Friday, June 11, 2010

The Play Experience

I don't understand how she does it, but Mary Ann works 40 hours a week and goes out to a play every other night. So I asked her what play we should see. She said The Tosca Project at the ACT.

I was excited because it had been an age since we had been to a play. So I'm writing more about my experience than about the play itself, which you can read about if you click the link above.

First off, buying the tickets online was kind of fun. I had gotten out my credit card and was ready to plunk down $100 +++, when I saw out of the corner of my eye something that said Thursday night was a 10-up night (whatever that meant). I clicked on it and found out if you sat in the 2nd balcony you could buy tickets for $7.50 apiece. That's less than the cost of seeing a movie! We decided to find out what our seats would be: 101 and 102–right in the middle of the first row. So we pounced on the tickets.

We got there five minutes early and discovered that the theatre had two nice bars, one downstairs and one on the 2nd floor. I asked the usher if he thought we had time for a glass of wine, and he said, "PLENTY," that they now allowed you to take wine to your seats in the theatre. So we each bought a glass of wine (another $7.50 per) and took it up to our front row seat in the top balcony. We were thrilled with our seats; plenty of leg room. Not so for the people in the rows behind us.

The place was packed. The show started and I was entranced–as much from the novelty of being downtown at the ACT than anything else. But about a third of the way through, when it was time for the beat poets and musicians to take over, the play came to life for me. The play is a funny and sweet San Francisco story that revolves around the Tosca Cafe.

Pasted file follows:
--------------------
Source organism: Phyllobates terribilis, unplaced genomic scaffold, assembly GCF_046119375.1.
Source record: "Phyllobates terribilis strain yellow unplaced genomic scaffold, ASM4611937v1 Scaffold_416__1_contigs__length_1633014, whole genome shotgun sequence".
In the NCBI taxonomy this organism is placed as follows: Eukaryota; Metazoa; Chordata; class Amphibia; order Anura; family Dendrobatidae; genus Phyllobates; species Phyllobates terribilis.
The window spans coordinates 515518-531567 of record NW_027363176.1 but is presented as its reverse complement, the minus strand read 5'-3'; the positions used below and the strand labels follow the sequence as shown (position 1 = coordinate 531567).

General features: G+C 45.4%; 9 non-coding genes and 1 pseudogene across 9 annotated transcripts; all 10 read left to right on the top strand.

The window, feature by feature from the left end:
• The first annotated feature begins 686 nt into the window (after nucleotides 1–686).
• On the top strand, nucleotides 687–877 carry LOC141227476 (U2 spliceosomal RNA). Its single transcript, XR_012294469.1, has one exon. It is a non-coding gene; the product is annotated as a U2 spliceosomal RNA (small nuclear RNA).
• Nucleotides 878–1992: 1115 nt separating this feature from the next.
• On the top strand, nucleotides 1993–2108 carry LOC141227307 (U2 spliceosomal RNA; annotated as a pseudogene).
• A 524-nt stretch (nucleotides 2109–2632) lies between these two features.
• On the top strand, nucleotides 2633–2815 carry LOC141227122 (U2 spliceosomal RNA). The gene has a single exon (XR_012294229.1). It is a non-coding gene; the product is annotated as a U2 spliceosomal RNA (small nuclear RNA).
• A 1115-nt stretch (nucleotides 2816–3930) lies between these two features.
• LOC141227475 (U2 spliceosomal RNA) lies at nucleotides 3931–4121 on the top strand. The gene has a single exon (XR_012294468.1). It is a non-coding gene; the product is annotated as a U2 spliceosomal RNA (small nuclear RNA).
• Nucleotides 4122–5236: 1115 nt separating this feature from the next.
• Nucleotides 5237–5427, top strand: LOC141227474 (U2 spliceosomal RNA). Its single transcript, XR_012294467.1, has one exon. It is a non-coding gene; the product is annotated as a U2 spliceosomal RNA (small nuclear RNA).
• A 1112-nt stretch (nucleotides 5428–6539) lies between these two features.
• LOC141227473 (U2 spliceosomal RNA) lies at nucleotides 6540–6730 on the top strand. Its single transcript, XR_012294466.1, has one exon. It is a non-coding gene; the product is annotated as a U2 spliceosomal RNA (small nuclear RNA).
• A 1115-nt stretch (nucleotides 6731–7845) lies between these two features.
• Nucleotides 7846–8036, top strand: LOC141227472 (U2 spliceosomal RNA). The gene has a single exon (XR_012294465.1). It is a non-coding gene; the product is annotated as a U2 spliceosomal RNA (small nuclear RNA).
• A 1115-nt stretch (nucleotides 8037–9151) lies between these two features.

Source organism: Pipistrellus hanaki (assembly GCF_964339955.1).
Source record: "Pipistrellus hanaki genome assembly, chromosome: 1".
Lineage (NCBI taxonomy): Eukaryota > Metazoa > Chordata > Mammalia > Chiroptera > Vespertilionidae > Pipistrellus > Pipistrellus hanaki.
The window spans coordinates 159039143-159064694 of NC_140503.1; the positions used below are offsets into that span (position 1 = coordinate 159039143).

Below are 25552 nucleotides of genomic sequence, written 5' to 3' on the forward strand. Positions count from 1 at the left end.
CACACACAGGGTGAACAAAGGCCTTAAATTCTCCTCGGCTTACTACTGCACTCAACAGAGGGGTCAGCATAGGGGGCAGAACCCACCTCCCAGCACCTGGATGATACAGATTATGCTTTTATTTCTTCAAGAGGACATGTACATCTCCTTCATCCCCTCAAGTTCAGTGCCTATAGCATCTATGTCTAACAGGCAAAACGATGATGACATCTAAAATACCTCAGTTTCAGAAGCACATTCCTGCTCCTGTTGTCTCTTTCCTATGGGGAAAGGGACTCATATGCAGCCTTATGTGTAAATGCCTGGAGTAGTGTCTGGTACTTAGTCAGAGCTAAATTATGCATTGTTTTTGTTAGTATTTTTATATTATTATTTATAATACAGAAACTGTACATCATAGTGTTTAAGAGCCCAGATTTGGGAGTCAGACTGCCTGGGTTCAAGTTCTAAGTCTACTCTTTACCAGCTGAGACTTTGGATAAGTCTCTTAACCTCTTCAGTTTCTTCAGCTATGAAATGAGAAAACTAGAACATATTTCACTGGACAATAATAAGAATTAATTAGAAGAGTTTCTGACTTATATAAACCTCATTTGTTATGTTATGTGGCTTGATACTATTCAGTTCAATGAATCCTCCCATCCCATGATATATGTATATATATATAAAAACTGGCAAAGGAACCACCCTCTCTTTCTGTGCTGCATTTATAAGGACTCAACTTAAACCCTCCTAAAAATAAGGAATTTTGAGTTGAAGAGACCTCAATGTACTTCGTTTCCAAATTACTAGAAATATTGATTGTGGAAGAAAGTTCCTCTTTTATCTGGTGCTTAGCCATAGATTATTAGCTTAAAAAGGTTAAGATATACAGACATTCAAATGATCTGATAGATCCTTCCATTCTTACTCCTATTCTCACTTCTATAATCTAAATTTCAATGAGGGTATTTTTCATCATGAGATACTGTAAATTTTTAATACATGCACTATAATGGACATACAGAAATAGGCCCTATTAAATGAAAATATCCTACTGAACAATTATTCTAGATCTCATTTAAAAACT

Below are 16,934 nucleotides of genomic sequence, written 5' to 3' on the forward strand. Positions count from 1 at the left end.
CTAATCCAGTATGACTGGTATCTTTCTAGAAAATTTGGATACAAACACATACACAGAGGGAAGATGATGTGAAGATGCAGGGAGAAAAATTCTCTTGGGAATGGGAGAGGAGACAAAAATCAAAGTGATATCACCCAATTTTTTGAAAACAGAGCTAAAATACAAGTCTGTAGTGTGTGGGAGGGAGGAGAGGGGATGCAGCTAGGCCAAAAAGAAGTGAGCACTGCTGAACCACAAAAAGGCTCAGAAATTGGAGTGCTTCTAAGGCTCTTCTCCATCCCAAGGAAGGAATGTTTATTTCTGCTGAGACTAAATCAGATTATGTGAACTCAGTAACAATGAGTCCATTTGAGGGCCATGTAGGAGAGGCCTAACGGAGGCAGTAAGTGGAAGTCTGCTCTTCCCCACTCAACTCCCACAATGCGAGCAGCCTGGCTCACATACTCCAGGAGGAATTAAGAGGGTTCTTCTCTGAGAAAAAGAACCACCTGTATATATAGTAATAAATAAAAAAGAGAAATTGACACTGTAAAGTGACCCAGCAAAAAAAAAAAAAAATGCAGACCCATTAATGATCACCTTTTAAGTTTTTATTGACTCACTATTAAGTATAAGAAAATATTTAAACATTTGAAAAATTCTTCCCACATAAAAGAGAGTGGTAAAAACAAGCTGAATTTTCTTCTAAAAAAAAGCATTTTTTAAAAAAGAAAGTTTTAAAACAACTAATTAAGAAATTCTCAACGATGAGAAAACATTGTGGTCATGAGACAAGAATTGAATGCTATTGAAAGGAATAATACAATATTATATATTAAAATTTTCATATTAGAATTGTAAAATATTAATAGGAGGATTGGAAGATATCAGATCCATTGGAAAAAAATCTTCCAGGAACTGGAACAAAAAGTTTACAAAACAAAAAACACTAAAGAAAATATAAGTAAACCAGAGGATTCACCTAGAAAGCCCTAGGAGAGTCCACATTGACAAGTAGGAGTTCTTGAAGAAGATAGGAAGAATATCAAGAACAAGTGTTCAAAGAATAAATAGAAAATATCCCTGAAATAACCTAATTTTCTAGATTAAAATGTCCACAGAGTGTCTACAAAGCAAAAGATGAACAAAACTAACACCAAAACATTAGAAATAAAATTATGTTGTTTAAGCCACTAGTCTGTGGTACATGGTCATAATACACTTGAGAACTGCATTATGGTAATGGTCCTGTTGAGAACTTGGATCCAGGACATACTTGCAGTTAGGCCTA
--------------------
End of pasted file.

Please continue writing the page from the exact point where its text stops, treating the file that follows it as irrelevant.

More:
It also made me cry. I came to the conclusion quickly that there's something much more emotional about seeing a play than seeing a movie. Parts of the story had an Armistead Maupin feeling, and it's odd because I noticed that Tales of the City is on the ACT's agenda. I'm dying to get season tickets.

There was one point in the play where the 1989 earthquake occurs. It felt so realistic–that was the only time it was not comfortable sitting in the first row of the second balcony!

Afterwards we walked across the street to the parking garage. The line to pay was around the block. So we walked into a cafe and had lots of coffee. Before I knew it I had ordered a giant cheese quesadilla. I believe this is what experienced theater-goers the world over know to do.

We then were able to zoom out of the parking garage. Something my eye didn't catch last night: If you park at the Mason/O'Farrell Garage, which is where we parked, and you show your ticket stub as you're leaving, you can park for $10.00.

These are some things I learned on our great night out. What else should I know if we decide to get season tickets?

Here's a pointer for you if you decide to wear a dress for once in your life. If it's chilly, and you wear leggings, make sure your boots aren't too short. Otherwise you have to keep pulling the bottoms of your leggings down.

Another bit of information: If you sit in the first row of the second balcony, be sure not to set your wine on the ledge in front of you, which looks flat, but is actually tilted toward the audience below.